But the bucket approach doesn’t really give you much guidance in how to design your exact bucket sizes. Should your cash bucket be 1 year or 5 years’ worth of living expenses? Should the bond allocation be 5 years or 10 years or 20 years? The bucket approach looks more like a cheap sales gimmick from the Financial Planner industry and/or a “sexy” topic to write about for retirement bloggers. A financial beauty contest, really. But I can’t learn much from looks. Show me the numbers! Show me the simulations!

So, if regular rebalancing just amounts to a fixed asset allocation and the buckets do not really protect you from Sequence Risk at all, should we then just deplete the buckets? This brings me to the next section…

Buckets without rebalancing

What would happen if we exhausted the short-term buckets without rebalancing? Now we can indeed claim that the bucket strategy will leave the high-risk/long-term bucket shielded from withdrawals and thus Sequence Risk. This however brings up one additional headache. If we start with the bucket strategy like the one introduced above and we subsequently exhaust the $150,000 in the cash bucket after about 3.75 years and then the $250,000 in the bond bucket after another roughly 6.25 years, will the average retiree be comfortable with a 100% stock portfolio after 10 years? Your average CFP financial planner would get a heart attack when they hear that. Traditionally, financial planners tend to shift the equity portion down not up during retirement. The same is true for all target-date fund families I am aware of, including Fidelity and Vanguard.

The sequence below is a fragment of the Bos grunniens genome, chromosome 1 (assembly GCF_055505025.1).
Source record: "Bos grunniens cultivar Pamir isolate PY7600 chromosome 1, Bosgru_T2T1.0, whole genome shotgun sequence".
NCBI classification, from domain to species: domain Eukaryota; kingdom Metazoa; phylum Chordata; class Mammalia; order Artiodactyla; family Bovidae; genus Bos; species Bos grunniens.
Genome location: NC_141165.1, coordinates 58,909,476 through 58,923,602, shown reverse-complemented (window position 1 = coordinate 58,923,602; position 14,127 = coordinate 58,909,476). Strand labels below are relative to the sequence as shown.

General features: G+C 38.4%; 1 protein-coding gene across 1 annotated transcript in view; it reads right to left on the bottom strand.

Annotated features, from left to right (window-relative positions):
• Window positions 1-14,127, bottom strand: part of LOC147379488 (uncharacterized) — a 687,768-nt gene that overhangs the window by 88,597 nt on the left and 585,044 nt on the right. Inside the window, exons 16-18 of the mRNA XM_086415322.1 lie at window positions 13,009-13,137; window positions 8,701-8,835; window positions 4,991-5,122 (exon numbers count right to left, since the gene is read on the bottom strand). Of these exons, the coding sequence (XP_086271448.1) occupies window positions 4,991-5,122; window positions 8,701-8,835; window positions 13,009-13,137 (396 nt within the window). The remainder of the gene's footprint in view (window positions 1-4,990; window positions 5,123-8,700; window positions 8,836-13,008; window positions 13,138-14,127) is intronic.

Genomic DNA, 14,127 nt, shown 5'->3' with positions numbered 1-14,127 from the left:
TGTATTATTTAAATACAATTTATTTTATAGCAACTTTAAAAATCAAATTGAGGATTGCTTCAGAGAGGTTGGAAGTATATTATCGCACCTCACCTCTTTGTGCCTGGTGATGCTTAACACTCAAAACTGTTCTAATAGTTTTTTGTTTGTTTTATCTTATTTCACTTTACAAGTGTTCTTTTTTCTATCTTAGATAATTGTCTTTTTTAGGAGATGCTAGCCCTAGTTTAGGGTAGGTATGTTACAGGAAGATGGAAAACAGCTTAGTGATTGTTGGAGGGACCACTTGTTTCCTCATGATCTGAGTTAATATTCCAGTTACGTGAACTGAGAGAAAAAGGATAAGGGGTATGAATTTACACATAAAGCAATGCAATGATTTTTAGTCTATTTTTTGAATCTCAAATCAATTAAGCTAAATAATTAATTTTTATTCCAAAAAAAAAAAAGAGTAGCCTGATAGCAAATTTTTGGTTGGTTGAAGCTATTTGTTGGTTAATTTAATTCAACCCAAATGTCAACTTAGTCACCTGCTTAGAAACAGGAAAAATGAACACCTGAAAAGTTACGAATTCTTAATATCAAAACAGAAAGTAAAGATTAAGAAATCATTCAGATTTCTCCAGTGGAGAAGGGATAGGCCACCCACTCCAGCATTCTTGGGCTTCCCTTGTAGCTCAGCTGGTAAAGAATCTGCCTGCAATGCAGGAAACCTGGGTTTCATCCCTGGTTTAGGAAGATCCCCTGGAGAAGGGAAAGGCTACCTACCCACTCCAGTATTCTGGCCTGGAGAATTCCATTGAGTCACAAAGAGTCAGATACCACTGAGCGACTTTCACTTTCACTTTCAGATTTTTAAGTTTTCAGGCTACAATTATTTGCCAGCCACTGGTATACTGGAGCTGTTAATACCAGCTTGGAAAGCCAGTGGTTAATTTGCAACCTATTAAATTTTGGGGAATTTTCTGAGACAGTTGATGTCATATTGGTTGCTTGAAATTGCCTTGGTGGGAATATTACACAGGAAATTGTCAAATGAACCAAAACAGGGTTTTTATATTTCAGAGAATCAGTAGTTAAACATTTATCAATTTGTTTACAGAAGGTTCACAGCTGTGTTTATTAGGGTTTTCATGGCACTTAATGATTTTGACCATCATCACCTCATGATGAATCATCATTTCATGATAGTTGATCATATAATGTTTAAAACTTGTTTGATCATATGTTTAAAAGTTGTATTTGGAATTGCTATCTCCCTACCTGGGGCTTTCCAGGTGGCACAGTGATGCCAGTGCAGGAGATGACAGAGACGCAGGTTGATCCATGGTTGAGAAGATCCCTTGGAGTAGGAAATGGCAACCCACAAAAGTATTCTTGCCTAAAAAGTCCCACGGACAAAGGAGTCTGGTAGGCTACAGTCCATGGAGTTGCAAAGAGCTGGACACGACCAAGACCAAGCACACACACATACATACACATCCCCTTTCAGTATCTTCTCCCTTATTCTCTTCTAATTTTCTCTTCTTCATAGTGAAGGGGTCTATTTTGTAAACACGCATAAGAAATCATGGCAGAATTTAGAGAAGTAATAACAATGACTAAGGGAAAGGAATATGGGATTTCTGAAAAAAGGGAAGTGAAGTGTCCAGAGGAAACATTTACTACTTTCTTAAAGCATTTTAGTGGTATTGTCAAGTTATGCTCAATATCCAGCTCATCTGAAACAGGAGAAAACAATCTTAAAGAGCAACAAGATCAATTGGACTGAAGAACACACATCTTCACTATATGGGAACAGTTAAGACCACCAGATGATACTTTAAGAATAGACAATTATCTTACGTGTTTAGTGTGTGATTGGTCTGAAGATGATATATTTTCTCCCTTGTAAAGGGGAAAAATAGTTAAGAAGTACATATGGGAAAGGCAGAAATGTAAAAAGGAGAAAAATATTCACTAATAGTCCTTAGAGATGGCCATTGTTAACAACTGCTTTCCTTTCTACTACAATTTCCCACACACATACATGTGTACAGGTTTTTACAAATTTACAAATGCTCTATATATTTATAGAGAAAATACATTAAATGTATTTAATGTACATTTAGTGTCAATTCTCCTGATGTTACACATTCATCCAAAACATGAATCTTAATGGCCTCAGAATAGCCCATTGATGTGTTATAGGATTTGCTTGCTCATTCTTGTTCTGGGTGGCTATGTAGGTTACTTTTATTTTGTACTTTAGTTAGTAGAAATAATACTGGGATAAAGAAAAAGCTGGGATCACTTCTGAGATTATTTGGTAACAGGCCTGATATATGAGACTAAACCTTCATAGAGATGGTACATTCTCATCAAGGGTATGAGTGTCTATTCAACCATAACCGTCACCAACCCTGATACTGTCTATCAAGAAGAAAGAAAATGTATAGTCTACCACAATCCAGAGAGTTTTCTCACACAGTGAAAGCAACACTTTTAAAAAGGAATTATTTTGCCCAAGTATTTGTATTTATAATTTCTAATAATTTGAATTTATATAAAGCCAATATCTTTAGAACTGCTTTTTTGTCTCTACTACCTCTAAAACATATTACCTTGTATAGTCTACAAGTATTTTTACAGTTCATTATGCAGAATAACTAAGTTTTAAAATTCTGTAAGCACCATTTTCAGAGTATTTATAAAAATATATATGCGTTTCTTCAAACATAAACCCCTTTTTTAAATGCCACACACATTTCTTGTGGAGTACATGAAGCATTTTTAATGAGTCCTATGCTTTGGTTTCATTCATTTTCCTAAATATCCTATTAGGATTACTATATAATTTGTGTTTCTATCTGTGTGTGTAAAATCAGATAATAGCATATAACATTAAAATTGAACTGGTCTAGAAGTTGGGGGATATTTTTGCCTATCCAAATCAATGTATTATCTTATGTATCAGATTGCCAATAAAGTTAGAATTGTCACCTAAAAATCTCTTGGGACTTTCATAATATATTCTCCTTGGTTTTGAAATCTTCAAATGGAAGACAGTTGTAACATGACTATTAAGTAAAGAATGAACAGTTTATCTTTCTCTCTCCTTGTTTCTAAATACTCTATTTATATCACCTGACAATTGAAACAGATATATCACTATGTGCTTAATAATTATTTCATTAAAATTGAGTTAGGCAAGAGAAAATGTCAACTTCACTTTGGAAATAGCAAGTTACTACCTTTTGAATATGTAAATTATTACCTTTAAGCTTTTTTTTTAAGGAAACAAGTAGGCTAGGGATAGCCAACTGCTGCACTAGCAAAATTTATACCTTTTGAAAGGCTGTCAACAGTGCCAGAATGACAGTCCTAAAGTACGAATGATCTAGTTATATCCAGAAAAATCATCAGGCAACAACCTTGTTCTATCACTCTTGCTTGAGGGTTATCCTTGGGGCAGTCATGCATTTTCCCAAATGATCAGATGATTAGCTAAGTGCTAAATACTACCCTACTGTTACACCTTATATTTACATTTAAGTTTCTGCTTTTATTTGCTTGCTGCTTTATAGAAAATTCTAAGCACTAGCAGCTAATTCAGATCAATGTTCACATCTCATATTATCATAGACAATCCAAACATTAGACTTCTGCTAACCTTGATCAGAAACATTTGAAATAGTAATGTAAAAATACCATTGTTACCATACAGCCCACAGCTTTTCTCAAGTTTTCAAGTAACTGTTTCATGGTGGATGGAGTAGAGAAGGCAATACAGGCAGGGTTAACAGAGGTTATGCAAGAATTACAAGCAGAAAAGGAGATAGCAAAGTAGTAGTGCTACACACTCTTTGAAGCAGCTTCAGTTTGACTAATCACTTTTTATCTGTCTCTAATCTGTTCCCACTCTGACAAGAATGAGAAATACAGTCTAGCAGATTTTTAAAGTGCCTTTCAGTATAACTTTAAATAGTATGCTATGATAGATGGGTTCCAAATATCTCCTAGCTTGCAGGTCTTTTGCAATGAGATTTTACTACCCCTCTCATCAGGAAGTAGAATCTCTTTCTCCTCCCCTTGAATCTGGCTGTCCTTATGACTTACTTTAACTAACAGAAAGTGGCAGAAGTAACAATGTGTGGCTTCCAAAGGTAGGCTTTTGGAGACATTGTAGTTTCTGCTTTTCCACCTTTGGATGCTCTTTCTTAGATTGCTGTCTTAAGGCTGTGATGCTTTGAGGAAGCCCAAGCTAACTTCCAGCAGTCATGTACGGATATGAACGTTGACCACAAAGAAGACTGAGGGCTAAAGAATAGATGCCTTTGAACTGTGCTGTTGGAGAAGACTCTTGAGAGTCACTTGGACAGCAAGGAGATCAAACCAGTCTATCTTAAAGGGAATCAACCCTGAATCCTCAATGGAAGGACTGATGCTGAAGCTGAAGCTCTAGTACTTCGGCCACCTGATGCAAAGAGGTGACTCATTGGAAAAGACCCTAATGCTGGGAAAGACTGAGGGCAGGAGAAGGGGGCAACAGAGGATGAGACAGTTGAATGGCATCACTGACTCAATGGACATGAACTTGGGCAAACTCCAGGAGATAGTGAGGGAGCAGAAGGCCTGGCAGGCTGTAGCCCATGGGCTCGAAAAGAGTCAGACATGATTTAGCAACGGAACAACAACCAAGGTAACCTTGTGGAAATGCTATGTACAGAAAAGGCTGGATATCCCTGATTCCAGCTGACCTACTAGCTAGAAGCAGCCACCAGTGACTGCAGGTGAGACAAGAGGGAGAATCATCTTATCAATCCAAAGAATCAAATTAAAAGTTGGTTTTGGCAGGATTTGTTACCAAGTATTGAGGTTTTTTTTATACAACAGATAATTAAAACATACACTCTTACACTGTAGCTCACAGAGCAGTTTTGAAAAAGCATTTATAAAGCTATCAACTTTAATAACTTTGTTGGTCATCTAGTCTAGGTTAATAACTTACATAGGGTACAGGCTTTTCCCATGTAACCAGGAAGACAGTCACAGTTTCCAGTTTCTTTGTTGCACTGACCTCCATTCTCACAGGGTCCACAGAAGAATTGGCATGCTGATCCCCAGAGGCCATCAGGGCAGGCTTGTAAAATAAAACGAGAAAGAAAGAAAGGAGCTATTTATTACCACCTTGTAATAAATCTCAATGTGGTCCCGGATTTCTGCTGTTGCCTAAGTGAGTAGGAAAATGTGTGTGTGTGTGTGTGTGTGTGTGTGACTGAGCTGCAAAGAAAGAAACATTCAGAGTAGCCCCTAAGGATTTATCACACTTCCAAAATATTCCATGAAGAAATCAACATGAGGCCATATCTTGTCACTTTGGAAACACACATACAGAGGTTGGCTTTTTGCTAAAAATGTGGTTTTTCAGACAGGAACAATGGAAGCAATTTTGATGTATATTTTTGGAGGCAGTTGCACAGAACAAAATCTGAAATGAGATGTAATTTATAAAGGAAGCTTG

But then again, research has shown that glidepaths in retirement that shift up the equity portion over time can alleviate Sequence Risk. Not eliminate, just alleviate! Michael Kitces wrote about it. Part 19 and Part 20 in my SWR Series deal with this issue. So, I like to present some additional simulations to study the efficacy of a strategy involving a bucket of safe assets, which brings me to the next section…

Bucket Strategy Simulations: ERN-style

To be sure, I looked at the topic briefly in Part 25, and I showed some simulation results. But I never published any dedicated post about this important topic. Which is one of the purposes of today’s post. Let’s assume we use the following baseline model assumptions:

  • A retiree with a 30-year horizon.